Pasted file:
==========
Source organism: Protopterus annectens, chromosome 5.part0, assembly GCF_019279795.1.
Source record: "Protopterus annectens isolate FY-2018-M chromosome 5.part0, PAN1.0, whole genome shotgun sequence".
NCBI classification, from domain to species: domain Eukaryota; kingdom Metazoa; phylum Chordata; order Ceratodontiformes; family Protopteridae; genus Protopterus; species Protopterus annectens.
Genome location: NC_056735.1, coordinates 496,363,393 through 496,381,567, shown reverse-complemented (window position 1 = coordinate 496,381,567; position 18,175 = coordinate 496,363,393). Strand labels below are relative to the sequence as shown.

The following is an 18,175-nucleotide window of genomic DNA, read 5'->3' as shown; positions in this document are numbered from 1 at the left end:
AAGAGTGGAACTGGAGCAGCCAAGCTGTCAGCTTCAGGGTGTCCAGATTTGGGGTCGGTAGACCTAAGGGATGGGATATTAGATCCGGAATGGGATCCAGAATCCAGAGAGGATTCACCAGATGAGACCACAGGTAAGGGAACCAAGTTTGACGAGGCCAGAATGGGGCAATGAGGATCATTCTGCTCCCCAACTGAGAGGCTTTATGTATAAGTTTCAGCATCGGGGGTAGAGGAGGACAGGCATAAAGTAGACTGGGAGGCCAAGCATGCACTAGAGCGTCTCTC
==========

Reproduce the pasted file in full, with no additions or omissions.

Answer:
Source organism: Protopterus annectens, chromosome 5.part0, assembly GCF_019279795.1.
Source record: "Protopterus annectens isolate FY-2018-M chromosome 5.part0, PAN1.0, whole genome shotgun sequence".
NCBI classification, from domain to species: domain Eukaryota; kingdom Metazoa; phylum Chordata; order Ceratodontiformes; family Protopteridae; genus Protopterus; species Protopterus annectens.
Genome location: NC_056735.1, coordinates 496,363,393 through 496,381,567, shown reverse-complemented (window position 1 = coordinate 496,381,567; position 18,175 = coordinate 496,363,393). Strand labels below are relative to the sequence as shown.

The following is an 18,175-nucleotide window of genomic DNA, read 5'->3' as shown; positions in this document are numbered from 1 at the left end:
AAGAGTGGAACTGGAGCAGCCAAGCTGTCAGCTTCAGGGTGTCCAGATTTGGGGTCGGTAGACCTAAGGGATGGGATATTAGATCCGGAATGGGATCCAGAATCCAGAGAGGATTCACCAGATGAGACCACAGGTAAGGGAACCAAGTTTGACGAGGCCAGAATGGGGCAATGAGGATCATTCTGCTCCCCAACTGAGAGGCTTTATGTATAAGTTTCAGCATCGGGGGTAGAGGAGGACAGGCATAAAGTAGACTGGGAGGCCAAGCATGCACTAGAGCGTCTCTC